If you’re planning a cruise in the new year you may want to learn a little about what’s in store for you on the high seas: Myths and Truths About Cruising
If you’ve never taken a cruise you’re truly missing the boat. It’s simply the best, hassle free way to see the world. You only pack and unpack once. If you don’t live in the port of embarkation, usually only one roundtrip flight is necessary. And you get to live on floating hotel that transports you seamlessly to exotic, tropical and interesting parts of the world. So what’s stopping you? Perhaps it’s a fear of the unknown.
To help jump start your nautical spirit here are a few myths and truths of cruising that may assuage any apprehensions:
Myth: They feed you non-stop until you turn into the Goodyear blimp.
Truth: Although food is plentiful, nobody force-feeds you; you do the fork lifting all by yourself. And today all ships offer spa cuisine, diet-controlled portions and lots of exercise options from jogging tracks to onboard gyms and beyond.
Myth: It’s Boring. Truth: Only if you think non-stop diversions aren’t stimulating. Most ships provide head-spinning activities from cultural lectures to disco dancing, casinos to computer classes, evening shows and performances, shore excursions, aforementioned spa options and world-class gyms, basketball and volleyball courts, golf cages, video game arcades, duty free shopping in an array of onboard boutiques (although you don’t always find great bargains) in which to max out the credit card, casinos in which to lose your shirt (or win a T-shirt if you hit a slot machine jackpot), late run movies in a theater or your stateroom and more. More cerebral pursuits include well-stocked libraries, computer centers with Internet hookups, reading, writing and daydreaming.
Myth: You’ll get fat.
Truth: This again. No you won’t if you follow prudent eating and exercising. I’m getting fed up with this fable, so stop it right now.
Myth: I’ll feel claustrophobic.
Truth: Most ships now sport bigger staterooms and suites many with outside verandahs in which you can leave the doors open day and night or go out for a fresh breath of air on a whim (just stay off the balcony railing). The new, bigger vessels have acres of deck space. Some are actually large or larger than a football field.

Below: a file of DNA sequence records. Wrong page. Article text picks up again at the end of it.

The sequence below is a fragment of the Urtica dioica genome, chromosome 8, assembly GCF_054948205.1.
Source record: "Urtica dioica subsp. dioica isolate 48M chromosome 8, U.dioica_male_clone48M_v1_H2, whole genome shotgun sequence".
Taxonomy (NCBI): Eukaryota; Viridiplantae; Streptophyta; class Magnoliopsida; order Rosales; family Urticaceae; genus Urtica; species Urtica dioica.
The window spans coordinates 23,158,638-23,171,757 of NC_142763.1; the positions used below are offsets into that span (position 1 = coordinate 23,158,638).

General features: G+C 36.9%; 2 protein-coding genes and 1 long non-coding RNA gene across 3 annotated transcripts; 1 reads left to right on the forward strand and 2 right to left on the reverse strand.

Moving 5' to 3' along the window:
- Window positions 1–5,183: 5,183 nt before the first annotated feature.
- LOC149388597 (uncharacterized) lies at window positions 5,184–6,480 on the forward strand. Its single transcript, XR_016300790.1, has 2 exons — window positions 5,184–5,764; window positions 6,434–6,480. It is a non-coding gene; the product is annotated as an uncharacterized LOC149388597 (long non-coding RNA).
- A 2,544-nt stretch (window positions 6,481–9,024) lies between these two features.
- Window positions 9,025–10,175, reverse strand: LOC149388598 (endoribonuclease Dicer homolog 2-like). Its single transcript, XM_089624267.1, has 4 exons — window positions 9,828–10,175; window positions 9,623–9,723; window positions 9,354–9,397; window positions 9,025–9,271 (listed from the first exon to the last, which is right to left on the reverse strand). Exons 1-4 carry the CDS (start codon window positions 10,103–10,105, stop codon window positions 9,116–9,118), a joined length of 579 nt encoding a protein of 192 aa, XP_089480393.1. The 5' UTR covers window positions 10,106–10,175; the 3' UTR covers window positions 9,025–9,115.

Myth: I have to be dressed up all the time.
Truth: Sporty attire is acceptable on all ships during the day. Many ships have adopted a more casual dress code for evenings or offer casual dining venues. Some cruise lines no longer require tuxedos on formal nights and others ask only that the man wear a jacket and tie and women an appropriate outfit. By casual we don’t mean warm-ups or cut offs in the restaurant. We’re talking casual chic.
Myth: I’ll get fat.
Truth: I thought I told you to cut that out. Sure the menu is stuffed with tempting choices but if you use some willpower you can have a bite of this and a taste of that without stuffing yourself. If you’re low on self-discipline avoid buffets and stick to restaurants where menus are offered and then order sensibly.
Myth: I’ll be too unconnected with the world.
Truth: Hey we said there are Internet Cafes. And even ship to shore phone service albeit very pricey, or your cell phone. Just about every port, even the most remote has Internet service these days as well as inexpensive phone cards for sale. I once paid $20 for a phone card in Australia that had so many minutes on it I gave it to a crewmember to use on the day we disembarked. So what’s your worry?